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The impact of diminished housing wealth on health in the United States: Evidence from the Great Recession

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  • Yilmazer, Tansel
  • Babiarz, Patryk
  • Liu, Fen

Abstract

The sharp decline in home values in many industrialized and developing countries was one of the most evident facets of the global economic recession of 2008. Using data from the Panel Study of Income Dynamics (PSID) for 2007–2011, this study examines how the decline in housing wealth affected the psychological and physical health and health-related behaviors of 4007 U.S. households who were homeowners in 2007. We focus on two mechanisms that could account for how the drop in housing wealth affects health: increase in stress and negative changes in health-related behaviors. Controlling for the changes in non-housing wealth and employment status during the recession, the decline in housing wealth is associated with a small but statistically significant increase in psychological distress. Psychological health deteriorates more as the housing wealth relative to total wealth decreases. Finally, homeowners who have difficulties with mortgage payments report substantial increases in psychological distress and have higher rates of depression. These findings, combined with limited evidence of the change in health-related behaviors, suggest that the increase in stress is the main cause of the adverse health outcomes.

Suggested Citation

  • Yilmazer, Tansel & Babiarz, Patryk & Liu, Fen, 2015. "The impact of diminished housing wealth on health in the United States: Evidence from the Great Recession," Social Science & Medicine, Elsevier, vol. 130(C), pages 234-241.
  • Handle: RePEc:eee:socmed:v:130:y:2015:i:c:p:234-241
    DOI: 10.1016/j.socscimed.2015.02.028
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    10. Isabelle CHORT & Bénédicte APOUEY, 2018. "Are rising house prices really good for your brain? House value and cognitive functioning among older Europeans," Working Papers 2017-2018_7, CATT - UPPA - Université de Pau et des Pays de l'Adour, revised Oct 2018.
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    14. Hawkley, Louise C. & Zheng, Boyan & Song, Xi, 2020. "Negative financial shock increases loneliness in older adults, 2006–2016: Reduced effect during the Great Recession (2008–2010)," Social Science & Medicine, Elsevier, vol. 255(C).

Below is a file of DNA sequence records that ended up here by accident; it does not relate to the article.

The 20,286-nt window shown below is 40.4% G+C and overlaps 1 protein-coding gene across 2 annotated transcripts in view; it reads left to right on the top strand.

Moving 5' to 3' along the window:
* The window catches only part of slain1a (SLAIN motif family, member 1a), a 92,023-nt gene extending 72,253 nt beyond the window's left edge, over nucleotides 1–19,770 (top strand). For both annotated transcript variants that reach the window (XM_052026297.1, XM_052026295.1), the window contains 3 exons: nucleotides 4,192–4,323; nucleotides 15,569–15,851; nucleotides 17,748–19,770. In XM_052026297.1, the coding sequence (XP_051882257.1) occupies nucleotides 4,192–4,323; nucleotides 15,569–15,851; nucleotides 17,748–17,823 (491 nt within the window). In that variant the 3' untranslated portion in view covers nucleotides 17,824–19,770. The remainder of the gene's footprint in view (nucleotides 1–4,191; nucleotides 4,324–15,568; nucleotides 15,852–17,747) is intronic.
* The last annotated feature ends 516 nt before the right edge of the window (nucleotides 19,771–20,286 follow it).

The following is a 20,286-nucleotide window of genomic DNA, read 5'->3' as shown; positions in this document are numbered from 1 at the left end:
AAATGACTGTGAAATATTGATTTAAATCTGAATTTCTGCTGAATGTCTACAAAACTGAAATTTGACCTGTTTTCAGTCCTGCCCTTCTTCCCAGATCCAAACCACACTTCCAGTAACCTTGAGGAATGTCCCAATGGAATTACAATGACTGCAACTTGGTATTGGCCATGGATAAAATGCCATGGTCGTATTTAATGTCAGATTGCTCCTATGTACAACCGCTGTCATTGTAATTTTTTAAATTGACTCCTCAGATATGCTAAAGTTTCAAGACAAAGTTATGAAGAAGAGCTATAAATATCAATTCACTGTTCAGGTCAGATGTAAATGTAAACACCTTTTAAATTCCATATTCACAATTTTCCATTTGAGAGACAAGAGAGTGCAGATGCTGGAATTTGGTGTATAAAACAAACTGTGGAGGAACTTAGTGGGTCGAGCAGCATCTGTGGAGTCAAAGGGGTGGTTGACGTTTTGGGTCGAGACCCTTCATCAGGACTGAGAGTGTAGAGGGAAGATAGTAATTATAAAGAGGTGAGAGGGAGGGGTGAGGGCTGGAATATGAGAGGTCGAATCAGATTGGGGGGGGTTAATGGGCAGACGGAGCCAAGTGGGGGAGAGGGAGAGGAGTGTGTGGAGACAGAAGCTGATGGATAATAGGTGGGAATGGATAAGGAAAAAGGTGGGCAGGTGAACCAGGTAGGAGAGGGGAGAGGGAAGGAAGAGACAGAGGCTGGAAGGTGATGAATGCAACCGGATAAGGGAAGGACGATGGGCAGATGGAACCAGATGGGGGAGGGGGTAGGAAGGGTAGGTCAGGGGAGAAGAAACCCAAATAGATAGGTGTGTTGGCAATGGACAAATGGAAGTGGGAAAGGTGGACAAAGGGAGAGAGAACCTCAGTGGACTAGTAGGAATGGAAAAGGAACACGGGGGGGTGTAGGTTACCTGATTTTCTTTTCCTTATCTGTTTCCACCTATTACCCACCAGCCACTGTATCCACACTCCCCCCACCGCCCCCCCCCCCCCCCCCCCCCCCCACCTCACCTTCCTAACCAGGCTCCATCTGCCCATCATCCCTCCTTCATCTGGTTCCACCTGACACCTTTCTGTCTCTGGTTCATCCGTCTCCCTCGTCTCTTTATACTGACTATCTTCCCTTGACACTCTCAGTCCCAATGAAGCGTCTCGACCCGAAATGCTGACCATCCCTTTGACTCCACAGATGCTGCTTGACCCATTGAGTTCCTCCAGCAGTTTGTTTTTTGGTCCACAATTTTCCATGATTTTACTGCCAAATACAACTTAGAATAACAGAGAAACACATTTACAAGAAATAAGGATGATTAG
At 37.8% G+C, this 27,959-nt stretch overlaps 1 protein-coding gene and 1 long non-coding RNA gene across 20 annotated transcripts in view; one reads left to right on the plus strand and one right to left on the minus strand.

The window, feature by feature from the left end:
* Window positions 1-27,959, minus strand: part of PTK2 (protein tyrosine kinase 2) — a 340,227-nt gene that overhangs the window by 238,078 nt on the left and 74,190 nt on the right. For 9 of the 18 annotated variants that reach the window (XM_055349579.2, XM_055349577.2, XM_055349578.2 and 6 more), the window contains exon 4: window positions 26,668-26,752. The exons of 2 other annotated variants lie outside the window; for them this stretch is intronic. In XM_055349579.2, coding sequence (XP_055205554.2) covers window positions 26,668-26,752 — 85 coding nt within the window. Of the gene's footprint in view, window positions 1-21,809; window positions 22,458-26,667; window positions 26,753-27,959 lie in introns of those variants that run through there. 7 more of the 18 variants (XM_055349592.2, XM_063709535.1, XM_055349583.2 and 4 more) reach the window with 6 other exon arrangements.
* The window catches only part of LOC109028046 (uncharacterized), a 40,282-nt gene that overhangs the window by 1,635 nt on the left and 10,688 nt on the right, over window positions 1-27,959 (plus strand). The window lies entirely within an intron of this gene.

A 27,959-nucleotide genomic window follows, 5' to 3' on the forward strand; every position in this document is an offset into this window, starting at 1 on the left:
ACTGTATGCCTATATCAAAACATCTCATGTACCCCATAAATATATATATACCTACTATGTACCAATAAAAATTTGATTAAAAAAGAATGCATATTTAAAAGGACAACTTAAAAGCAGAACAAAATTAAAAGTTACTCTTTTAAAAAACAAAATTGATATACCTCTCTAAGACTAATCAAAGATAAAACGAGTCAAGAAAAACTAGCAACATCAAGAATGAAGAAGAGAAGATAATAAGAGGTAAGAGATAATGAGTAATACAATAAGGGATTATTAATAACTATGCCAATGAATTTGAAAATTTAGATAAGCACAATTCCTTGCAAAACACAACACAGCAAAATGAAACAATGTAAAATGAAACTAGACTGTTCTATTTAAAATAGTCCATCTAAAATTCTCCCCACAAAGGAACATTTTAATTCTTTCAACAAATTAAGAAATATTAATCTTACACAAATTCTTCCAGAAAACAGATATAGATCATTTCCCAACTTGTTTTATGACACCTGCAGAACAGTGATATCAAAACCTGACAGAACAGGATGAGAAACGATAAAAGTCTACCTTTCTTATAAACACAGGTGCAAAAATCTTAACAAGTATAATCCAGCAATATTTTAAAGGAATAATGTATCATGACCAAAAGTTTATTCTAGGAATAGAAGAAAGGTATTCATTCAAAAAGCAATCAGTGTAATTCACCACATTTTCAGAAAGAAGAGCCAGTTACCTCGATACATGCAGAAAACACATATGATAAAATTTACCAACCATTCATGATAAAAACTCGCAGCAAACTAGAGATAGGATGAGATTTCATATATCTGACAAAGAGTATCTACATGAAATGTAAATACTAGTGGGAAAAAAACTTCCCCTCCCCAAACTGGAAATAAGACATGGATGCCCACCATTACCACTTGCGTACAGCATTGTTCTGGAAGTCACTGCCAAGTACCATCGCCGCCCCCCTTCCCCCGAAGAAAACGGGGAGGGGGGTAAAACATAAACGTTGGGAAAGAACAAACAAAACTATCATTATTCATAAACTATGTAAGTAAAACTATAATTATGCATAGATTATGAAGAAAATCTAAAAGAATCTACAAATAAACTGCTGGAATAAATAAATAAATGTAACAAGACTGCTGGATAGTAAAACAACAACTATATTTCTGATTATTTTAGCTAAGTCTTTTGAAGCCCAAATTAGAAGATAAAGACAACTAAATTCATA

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    17. Garth Kendall & Ha Trong Nguyen & Rachel Ong, 2017. "The impact of differentiated access to income and wealth on health and wellbeing outcomes: a longitudinal Australian study," Bankwest Curtin Economics Centre Working Paper series WP1701, Bankwest Curtin Economics Centre (BCEC), Curtin Business School.
    18. Schwandt, Hannes, 2014. "Wealth Shocks and Health Outcomes: Evidence from Stock Market Fluctuations," IZA Discussion Papers 8298, Institute of Labor Economics (IZA).
    19. Wilkinson, Lindsay R. & Schafer, Markus H. & Wilkinson, Renae, 2020. "How painful is a recession? An assessment of two future-oriented buffering mechanisms," Social Science & Medicine, Elsevier, vol. 255(C).
    20. Ong, Rachel & Nguyen, Toan & Kendall, Garth, 2018. "The impact of intergenerational financial transfers on health and wellbeing outcomes: A longitudinal study," Social Science & Medicine, Elsevier, vol. 214(C), pages 179-186.
    21. Shamma Adeeb Alam & Bijetri Bose, 2022. "Stepping into adulthood during a recession: Did job losses during the Great Recession impact health of young adults?," Health Economics, John Wiley & Sons, Ltd., vol. 31(8), pages 1730-1751, August.
    22. Neil T Coffee & Tony Lockwood & Peter Rossini & Theo Niyonsenga & Stanley McGreal, 2020. "Composition and context drivers of residential property location value as a socioeconomic status measure," Environment and Planning B, , vol. 47(5), pages 790-807, June.
    23. De, Prabal K. & Segura-Escano, Raul, 2021. "Drinking during downturn: New evidence from the housing market fluctuations in the United States during the Great Recession," Economics & Human Biology, Elsevier, vol. 43(C).
    24. Preston Morgan & HanNa Lim, 2020. "Depressive Symptom and Financial Conflict Relate Over Time Among Couples," Journal of Family and Economic Issues, Springer, vol. 41(3), pages 391-404, September.
    25. Isabelle CHORT & Bénédicte APOUEY, 2018. "Are rising house prices really good for your brain? House value and cognitive functioning among older Europeans," Working Papers 2017-2018_7, CATT - UPPA - Université de Pau et des Pays de l'Adour, revised Oct 2018.

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